If Jesus really came to abolish the Law and the prophets, Simon (Peter) would not have resisted a divine command to kill and eat both "clean" and "unclean" animals (Acts 10), nor would there have been a debate in the early church as to what extent the gentiles were to observe Mosaic Law (Acts 15). When Paul visited the church at Jerusalem, James and the elders told him all its members were "zealous for the Law," and they were worried because they heard rumors Paul was preaching against Mosaic Law (Acts 21).
None of these events would have happened had Jesus really come to abolish the Law and the prophets.
Jesus not only repeatedly upheld Mosaic Law, he justified his healing on the Sabbath by referring to commandments calling for the humane treatment of animals!
While teaching in one of the synagogues on the Sabbath, Jesus healed a woman who had been ill for eighteen years. He justified his healing work on the Sabbath by referring to biblical passages calling for the humane treatment of animals as well as their rest on the Sabbath. "So ought not this woman, being a daughter of Abraham...be loosed from this bond on the Sabbath?" Jesus asked. (Luke 13:10-16)
On yet another occasion, Jesus again referred to Torah teaching on "tsa'ar ba'alei chayim" or compassion for animals to justify healing on the Sabbath. "Which of you, having a donkey or an ox that has fallen into a pit, will not immediately pull him out on the Sabbath day?" (Luke 14:1-5)
Jesus compared saving sinners who had gone astray from God's kingdom to rescuing lost sheep. He recalled a Jewish legend about Moses' compassion as a shepherd for his flock:
"For the Son of Man has come to save that which was lost. What do you think? Who among you, having a hundred sheep, if he loses one of them, does not leave the ninety-nine in the wilderness, and go after the one which is lost until he finds it? And when he has found it," Jesus continued, "he lays it on his shoulders, rejoicing. And when he comes home, he calls together his friends and neighbors saying to them, 'Rejoice with me, for I have found my sheep which was lost!'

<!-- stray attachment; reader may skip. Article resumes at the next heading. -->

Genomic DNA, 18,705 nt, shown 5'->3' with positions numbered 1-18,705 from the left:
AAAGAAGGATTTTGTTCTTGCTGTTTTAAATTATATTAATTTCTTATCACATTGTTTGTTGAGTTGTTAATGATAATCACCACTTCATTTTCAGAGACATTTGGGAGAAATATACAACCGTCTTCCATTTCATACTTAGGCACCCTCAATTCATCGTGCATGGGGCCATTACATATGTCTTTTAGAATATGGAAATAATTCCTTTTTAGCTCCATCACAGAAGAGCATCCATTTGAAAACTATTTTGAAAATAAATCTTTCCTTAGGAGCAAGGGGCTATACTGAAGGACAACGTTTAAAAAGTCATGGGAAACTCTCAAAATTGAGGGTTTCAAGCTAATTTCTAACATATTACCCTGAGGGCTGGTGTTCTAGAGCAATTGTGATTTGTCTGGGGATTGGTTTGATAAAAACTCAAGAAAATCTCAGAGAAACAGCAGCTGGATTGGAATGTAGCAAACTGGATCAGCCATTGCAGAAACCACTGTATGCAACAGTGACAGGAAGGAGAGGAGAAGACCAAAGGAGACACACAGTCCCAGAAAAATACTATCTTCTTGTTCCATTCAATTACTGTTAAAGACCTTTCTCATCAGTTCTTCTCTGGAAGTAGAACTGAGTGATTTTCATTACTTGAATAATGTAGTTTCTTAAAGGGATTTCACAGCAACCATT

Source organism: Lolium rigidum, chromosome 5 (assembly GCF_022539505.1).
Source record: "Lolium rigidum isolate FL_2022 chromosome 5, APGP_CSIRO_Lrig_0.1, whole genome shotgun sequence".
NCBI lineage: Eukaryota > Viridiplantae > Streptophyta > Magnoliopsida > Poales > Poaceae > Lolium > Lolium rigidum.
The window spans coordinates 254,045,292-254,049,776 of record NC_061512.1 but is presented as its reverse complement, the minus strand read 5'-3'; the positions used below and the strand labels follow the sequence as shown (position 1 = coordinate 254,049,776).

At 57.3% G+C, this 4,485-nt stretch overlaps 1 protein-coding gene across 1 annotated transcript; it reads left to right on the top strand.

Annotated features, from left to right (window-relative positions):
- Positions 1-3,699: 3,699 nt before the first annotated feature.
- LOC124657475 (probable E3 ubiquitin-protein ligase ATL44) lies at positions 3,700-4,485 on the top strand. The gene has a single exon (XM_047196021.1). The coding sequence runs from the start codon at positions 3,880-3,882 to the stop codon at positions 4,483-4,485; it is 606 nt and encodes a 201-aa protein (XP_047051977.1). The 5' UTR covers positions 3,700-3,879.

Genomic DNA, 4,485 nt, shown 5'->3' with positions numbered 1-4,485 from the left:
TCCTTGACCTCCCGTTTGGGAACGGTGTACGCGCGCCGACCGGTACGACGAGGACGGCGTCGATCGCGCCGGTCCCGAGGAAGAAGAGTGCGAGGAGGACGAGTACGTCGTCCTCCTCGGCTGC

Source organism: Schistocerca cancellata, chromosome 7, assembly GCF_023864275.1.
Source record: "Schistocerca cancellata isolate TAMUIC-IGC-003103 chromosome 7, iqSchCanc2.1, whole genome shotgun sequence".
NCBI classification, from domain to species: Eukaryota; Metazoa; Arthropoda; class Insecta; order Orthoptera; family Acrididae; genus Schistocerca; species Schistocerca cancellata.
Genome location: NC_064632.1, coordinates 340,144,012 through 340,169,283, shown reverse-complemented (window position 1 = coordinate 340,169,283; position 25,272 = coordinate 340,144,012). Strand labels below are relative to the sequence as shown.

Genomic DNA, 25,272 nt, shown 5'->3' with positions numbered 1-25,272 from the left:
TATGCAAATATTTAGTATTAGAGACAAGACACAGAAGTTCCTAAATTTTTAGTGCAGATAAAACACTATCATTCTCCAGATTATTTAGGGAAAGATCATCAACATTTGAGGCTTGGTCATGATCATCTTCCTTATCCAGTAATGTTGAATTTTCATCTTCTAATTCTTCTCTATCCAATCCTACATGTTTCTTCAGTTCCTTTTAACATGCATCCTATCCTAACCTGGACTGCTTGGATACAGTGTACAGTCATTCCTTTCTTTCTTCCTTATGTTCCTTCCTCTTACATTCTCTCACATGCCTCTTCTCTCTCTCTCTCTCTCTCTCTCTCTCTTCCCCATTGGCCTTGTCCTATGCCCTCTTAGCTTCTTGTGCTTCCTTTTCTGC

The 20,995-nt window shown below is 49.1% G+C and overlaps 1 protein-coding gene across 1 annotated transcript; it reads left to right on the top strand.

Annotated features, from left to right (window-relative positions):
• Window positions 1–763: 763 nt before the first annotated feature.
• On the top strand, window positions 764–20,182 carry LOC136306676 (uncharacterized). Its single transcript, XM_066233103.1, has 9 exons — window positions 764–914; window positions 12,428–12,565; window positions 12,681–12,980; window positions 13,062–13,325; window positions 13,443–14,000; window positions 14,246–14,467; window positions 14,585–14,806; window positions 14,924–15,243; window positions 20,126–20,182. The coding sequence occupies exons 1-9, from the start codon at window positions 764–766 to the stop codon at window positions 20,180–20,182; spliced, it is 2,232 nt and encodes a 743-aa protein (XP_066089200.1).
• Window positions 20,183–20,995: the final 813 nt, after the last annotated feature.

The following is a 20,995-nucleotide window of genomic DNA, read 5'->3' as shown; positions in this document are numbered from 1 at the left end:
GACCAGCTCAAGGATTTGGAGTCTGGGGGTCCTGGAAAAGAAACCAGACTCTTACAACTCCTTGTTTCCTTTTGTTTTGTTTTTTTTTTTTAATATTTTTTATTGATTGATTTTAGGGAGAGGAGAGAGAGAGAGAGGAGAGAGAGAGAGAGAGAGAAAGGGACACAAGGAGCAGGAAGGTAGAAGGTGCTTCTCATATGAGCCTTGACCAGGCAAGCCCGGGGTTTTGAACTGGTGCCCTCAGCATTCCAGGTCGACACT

"I say to you, likewise there will be more joy in heaven over one sinner who repents than over ninety-nine just persons who need no repentance...there is joy in the presence of the angels of God over one sinner who repents." (Matthew 18:11-13; Luke 15:3-7,10)
Paul, on the other hand, says if anyone has confidence in the Law, "I am ahead of him."
Would that mean Paul places himself ahead of Jesus, who said he did not come to abolish the Law and the prophets? Would that mean Paul places himself ahead of Jesus, who said whoever sets aside even the least of the Law's demands shall be called least in the kingdom of heaven (Matthew 5:17-19)?
Would that mean Paul places himself ahead of Jesus, who taught that following the commandments of God is the only way to eternal life (Mark 10:17-22)? Would that mean Paul places himself ahead of Jesus who said that it is easier for heaven and earth to pass away than for the smallest portion of the Law to become invalid (Luke 16:17)?
Paul may have regarded the Law as "so much garbage," but it should be obvious JESUS DIDN'T THINK THE LAW WAS "GARBAGE"!
If Christians assign greater value to Paul's teachings over those of Jesus, then "Christianity" really is "Paulianity." Bertrand Russell referred to Paul as the "inventor" of Christianity.
I'm not saying Christians should all be circumcised and following Mosaic Law. The Reverend Andrew Linzey, the foremost theologian in the field of animal-human relations and author of Christianity and the Rights of Animals (1987), rejected such an approach in a 1989 interview with the Animals' Agenda.
I'm merely saying that Christianity for the past 2000 years has been based on a misunderstanding. My friend Rankin Fisher (a former Missionary Baptist minister), quoted a Methodist minister friend of his as having admitted, "We (Christians) aren't really following Jesus. We're following Paul."